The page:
** Those of you born after 1965 look away now. Philip Oakey headed up The Human League in the 1980s. For many this was music's lost decade, but for those of us courting and dressing up to go dancing in Faces Nightclub at Five Ways in Birmingham it was a magical time. Viz. the 12" extended remix of "The Sound of the Crowd". Dress to impress, look moody. Fabulous.

Zhong Xin

Philip Oakey

Tea Mountains, Ancient Trees and Young Tea Masters

Yunnan is tea's genetic home, its spiritual home and its cultural home. All the tea plants in the world can trace their ancestry to the mountain forests where SW China meets Vietnam, Laos, Burma & India. It's the only part of the world where tea is indigenous, and there are still productive trees that are over 800 years old.

800 year-old tree
There are many tea mountains in Yunnan,each with its own 'terroir' and local tea trees: even trees of the same botanical variety show subtle differences depending in where they grow. It's a case of driving as far as roads allow, walking to a village and from there into the mountain to find the ancient trees. These gnarled and twisted solitary trees with their large dark leaves are a far cry from the yellow-green carpets of cloned bushes in tea plantations, and when climbing up through the forests there is a sense of encountering something ancient, almost magical.

Walking on the Mountain

Trees on the Mountain

The leaves from these ancient trees are used to create the mysterious tea that is Puer ( or Pu-erh). For many people (myself included until a few years ago), Puer means a dark turgid tea with a taste of mouldy wet leaves, accompanied by the vague hope that it might be healthy in some way. This is a tragedy. Puer in its raw (as opposed to cooked or ripened) form is a light & complex taste adventure, with flavours that develop as the tea matures. In fact, the word translated as "raw" - Shengcha - can also mean "alive tea", which is a perfect description. I'll do a separate entry on how Puer is made so that you don't need to plough through the detail here, suffice it to say that the chemistry of the leaves and the making process result in a unique type of tea, and Puer is categorised as distinct from all other teas.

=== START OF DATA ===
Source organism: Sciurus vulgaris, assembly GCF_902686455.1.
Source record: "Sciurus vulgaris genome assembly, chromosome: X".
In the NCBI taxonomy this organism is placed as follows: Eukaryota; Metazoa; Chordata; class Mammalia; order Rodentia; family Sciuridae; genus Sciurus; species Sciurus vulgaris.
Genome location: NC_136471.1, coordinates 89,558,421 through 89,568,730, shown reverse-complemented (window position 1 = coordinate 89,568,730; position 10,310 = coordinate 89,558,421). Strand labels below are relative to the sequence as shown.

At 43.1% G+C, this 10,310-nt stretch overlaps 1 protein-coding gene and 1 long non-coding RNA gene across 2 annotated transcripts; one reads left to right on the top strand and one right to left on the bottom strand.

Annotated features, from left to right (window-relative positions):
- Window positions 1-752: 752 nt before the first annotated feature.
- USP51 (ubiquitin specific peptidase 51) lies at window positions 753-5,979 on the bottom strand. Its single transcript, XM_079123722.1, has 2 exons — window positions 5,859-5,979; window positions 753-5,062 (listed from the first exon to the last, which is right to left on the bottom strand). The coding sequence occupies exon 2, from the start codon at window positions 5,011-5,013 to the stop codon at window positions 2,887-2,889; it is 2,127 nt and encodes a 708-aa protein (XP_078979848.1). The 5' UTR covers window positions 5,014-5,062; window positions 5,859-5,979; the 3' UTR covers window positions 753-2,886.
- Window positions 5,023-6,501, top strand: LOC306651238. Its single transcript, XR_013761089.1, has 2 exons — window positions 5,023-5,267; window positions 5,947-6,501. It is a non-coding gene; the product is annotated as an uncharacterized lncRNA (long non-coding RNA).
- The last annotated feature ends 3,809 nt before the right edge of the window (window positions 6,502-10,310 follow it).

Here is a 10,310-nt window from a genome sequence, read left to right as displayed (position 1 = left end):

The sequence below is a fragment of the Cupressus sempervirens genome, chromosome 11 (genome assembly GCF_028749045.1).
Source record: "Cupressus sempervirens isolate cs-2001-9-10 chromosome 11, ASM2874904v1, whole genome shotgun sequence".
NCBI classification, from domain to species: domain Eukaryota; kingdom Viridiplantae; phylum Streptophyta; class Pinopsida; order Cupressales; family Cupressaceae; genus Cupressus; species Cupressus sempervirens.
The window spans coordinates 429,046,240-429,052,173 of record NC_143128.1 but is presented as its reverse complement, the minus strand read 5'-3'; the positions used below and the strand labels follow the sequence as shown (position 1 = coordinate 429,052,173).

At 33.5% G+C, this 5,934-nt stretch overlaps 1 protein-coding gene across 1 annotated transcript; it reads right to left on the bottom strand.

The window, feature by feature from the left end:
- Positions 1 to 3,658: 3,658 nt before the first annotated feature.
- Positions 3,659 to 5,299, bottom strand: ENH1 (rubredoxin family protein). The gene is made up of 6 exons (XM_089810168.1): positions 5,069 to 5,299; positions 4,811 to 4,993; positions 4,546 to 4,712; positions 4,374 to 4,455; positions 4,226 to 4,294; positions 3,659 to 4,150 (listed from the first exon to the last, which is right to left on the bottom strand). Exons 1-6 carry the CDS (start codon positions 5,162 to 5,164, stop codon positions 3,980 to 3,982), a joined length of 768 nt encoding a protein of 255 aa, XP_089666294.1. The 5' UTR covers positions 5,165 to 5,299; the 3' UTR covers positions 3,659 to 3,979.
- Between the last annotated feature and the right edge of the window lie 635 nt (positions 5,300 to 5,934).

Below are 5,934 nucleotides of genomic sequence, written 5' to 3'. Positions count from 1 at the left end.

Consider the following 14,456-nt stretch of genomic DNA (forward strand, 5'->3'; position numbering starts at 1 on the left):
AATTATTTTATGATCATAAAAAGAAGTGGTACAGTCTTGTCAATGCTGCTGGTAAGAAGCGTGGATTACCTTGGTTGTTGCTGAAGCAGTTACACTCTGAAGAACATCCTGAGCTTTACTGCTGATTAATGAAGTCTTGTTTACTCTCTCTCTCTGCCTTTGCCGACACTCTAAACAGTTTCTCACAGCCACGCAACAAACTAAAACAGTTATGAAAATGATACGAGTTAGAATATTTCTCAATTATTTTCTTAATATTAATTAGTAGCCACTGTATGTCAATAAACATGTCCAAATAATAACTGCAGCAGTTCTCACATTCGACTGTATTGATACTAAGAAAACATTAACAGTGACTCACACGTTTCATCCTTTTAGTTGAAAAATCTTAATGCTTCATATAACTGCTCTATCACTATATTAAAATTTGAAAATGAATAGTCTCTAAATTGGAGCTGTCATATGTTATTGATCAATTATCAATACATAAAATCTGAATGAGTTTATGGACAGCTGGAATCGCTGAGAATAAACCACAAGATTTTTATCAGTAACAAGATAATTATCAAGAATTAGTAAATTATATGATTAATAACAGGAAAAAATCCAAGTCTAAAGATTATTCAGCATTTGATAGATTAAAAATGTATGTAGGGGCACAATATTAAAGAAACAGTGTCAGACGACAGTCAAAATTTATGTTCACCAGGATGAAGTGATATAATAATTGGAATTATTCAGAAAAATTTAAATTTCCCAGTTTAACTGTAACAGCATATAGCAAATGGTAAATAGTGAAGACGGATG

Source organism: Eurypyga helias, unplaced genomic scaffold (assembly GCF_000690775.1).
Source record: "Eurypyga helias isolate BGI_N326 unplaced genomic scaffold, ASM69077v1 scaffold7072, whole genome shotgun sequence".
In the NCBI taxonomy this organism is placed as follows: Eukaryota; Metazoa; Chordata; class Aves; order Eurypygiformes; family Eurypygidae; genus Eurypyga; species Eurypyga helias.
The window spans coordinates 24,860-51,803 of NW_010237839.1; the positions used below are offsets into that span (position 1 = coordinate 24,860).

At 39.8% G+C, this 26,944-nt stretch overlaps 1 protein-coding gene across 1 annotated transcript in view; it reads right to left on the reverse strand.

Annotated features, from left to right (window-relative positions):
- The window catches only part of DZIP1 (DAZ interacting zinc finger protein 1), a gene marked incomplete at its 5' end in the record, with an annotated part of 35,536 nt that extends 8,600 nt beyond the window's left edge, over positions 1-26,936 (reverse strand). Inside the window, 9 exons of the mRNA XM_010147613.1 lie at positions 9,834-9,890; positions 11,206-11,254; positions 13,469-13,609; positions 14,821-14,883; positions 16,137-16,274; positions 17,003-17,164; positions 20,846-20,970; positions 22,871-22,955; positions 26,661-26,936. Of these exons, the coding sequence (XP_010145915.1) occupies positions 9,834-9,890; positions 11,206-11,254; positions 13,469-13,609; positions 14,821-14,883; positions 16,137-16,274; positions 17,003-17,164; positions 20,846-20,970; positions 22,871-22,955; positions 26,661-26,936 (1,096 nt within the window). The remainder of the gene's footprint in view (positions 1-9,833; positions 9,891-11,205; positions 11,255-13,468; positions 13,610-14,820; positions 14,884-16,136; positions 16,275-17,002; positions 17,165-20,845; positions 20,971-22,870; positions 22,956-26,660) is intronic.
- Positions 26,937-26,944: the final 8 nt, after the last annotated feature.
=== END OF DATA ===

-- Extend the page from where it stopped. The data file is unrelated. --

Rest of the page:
We start from a base in Menghai, from where we visit Nannuo and Hekai Tea mountains. The pattern is the same - walk to a village, meet a tea farmer at his house, taste tea, visit the trees, taste tea, share a meal, watch the making process, taste tea. Leaving aside the tea aspects (which I find fascinating but don't necessarily expect others to), the experience of sharing a meal in a tiny house high up a mountain is unforgettable. Rice, wild vegetables, spices, perhaps some meat, shared with the family. And seated round a low table on tiny low stools, the cause of much hilarity in my case. I have one picture that just says "who the hell let this giant into my house?", which I'll add to the post when I get back.
Physical giant maybe, but certainly not a tea giant. Some of you will have gathered that I have been a tea taster and buyer for over 30 years. This really ought to count for something, but not out here. My first visit to China in 2002 was like opening a window in a dull stuffy room and letting in sunlight and fresh air. it's the same each time I visit, with the bizarre feeling of knowing less than I did before - I find myself having to strip back what I thought I knew and to start again. It's not so much that I don't have knowledge, more that it's the wrong kind of knowledge. In fact, most of what I learnt in the first 25 years is utterly irrelevant here. Even the way if preparing and tasting tea is different. So I feel a bit exposed.

Cooking Lunch